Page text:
Scott: Well, I went to the store the other day and bought the new Jenny Lewis record. I was really excited about that one. That’s a great record. I’m really, really into her and she’s fantastic. So, I got that record. That was the latest record I bought. That was just like a couple of days ago it came out. So that was one that I went to the record store the day it came out to get and I didn’t get it off Amazon. I went to the record store. I’d gone to the record store a week before that when they had a big sale and I bought a whole bunch of really dumb records that were really old and beat up that were like $2 and I bought a bunch of brand new records too. I bought two Jerry Jeff Walker records that I’ve never heard were just weird. They didn’t have any hits on them or anything like that, but they’re really good. We’ve been really enjoying them. Peter, what was the last record you bought?

Peter: That Kim Weston record right there [This is America]. Super obscure. She was on Motown and this is a more political record.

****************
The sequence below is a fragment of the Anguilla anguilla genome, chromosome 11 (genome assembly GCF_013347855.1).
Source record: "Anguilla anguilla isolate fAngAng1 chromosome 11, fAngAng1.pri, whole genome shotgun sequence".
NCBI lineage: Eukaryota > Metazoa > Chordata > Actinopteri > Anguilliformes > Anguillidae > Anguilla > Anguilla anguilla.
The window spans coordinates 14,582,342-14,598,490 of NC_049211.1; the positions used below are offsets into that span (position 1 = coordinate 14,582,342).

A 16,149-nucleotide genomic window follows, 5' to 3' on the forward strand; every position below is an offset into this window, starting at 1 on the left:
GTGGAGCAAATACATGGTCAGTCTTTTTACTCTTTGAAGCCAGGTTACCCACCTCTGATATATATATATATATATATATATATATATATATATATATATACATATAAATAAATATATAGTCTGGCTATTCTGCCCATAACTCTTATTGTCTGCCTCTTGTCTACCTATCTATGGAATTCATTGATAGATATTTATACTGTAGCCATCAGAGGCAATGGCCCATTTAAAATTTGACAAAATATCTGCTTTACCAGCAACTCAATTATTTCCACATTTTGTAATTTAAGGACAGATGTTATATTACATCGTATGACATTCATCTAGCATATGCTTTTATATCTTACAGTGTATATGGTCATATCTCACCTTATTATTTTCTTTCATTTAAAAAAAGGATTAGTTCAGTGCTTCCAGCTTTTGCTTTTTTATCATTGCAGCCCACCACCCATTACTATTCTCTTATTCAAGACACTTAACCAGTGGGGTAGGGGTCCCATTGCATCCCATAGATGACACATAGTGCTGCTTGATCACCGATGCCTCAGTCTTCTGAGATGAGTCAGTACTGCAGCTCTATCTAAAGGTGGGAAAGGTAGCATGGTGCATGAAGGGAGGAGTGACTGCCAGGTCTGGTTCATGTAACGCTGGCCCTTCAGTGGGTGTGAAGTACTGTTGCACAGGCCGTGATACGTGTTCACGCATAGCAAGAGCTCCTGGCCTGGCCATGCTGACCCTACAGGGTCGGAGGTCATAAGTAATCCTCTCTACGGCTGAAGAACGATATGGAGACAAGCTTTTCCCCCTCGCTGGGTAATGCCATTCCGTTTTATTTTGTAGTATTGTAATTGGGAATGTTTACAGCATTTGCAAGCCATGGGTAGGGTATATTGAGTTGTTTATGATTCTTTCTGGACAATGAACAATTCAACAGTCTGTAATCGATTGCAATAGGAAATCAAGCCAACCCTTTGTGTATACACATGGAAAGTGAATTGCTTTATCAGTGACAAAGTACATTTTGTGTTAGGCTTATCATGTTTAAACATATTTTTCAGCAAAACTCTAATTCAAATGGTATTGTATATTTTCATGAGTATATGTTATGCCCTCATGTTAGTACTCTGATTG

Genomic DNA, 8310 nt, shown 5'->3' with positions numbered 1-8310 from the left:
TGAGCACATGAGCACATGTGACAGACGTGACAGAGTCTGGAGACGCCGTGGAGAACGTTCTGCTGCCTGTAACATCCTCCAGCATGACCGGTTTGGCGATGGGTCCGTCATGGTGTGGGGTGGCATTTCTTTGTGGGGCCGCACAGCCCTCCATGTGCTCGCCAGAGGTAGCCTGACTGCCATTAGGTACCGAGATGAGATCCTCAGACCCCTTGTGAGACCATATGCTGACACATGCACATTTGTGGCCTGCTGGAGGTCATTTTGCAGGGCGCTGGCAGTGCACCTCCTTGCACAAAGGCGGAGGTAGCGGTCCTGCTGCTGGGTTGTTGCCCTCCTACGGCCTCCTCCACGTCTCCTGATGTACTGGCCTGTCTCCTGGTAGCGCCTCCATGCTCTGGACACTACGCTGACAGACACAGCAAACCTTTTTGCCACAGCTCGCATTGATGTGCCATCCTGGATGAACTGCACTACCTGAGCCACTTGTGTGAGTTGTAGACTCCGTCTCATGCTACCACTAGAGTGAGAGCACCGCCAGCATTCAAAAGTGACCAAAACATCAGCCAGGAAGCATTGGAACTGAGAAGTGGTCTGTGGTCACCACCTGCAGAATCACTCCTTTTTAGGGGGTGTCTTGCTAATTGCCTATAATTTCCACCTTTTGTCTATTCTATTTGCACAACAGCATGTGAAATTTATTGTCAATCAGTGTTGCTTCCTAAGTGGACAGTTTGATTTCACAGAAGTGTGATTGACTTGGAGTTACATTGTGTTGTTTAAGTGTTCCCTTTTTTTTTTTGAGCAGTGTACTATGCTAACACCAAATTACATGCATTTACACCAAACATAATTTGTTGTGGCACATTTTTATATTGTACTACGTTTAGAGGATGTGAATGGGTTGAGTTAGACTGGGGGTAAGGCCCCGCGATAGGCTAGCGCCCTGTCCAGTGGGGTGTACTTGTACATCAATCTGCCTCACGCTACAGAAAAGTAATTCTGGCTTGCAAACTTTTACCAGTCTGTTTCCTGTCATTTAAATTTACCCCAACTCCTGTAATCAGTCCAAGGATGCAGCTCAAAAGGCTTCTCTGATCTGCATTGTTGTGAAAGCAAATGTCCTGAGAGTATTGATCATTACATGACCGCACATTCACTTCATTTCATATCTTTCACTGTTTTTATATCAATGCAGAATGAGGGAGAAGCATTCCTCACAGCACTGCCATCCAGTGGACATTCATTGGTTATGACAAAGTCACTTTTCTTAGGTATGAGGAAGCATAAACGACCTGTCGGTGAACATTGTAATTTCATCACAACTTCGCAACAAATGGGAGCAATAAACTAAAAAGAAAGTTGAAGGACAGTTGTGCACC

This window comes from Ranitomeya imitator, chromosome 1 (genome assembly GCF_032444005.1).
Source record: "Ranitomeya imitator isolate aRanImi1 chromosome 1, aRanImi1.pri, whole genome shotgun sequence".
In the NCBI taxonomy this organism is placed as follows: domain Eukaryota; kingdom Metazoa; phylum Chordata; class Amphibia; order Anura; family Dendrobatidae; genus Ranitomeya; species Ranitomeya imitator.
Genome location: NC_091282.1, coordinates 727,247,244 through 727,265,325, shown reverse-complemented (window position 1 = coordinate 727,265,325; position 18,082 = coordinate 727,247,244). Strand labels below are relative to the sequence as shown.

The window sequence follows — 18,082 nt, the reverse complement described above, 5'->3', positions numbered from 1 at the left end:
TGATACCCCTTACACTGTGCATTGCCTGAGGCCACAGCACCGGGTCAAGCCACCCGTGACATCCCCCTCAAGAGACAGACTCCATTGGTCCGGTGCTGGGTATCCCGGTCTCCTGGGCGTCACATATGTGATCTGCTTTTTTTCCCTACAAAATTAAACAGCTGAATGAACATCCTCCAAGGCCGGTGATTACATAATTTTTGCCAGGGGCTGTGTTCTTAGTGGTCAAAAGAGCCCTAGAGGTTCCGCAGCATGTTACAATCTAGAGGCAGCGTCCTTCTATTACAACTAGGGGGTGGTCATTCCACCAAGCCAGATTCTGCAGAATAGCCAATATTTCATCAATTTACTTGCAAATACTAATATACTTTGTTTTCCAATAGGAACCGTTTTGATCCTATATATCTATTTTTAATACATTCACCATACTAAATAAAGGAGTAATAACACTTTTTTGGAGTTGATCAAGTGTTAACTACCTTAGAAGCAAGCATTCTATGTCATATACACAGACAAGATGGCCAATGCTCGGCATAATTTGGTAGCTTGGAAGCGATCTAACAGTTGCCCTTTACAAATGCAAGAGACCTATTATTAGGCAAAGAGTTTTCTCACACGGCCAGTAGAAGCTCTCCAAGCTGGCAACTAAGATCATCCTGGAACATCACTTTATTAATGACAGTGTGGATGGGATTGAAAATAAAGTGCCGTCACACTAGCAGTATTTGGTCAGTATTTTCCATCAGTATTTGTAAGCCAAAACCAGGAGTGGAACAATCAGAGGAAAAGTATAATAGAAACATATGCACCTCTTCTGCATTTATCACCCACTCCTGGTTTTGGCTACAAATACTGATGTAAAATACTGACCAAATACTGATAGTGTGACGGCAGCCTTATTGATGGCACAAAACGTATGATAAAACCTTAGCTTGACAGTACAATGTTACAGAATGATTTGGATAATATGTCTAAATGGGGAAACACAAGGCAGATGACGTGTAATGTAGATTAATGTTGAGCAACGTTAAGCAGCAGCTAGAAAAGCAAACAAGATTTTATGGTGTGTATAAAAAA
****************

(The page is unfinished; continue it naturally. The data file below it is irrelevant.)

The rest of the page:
Scott: And then there’s this one we just got- This is the new Minus Five CD and it just came out two days ago. It’s called Calling Cortez: Neil Volume Three. It’s volume three of my Neil Young tribute record, but I wrote half the songs on this, but they’re written about Neil Young. That’s really dumb, but that’s what I do [chuckles]. We’ll be selling these at the gigs in the UK.

What new music are you enjoying at the moment? What are your favourite albums or songs so far this year?

Scott: You know, I get so much new music all the time and people ask, and I can’t think of anything. That’s what happens. But I just was listening to the Lola Kirke record, which is really good. Margo Price – I love her music. She’s like a Nashville country singer but not pure country. She rocks out a lot too. She’s great and Lola Kirke is a good singer-songwriter who’s also living in Nashville now I think, but not really country. A little bit country. Went and saw The Figgs recently, they are a band from New York. They were great.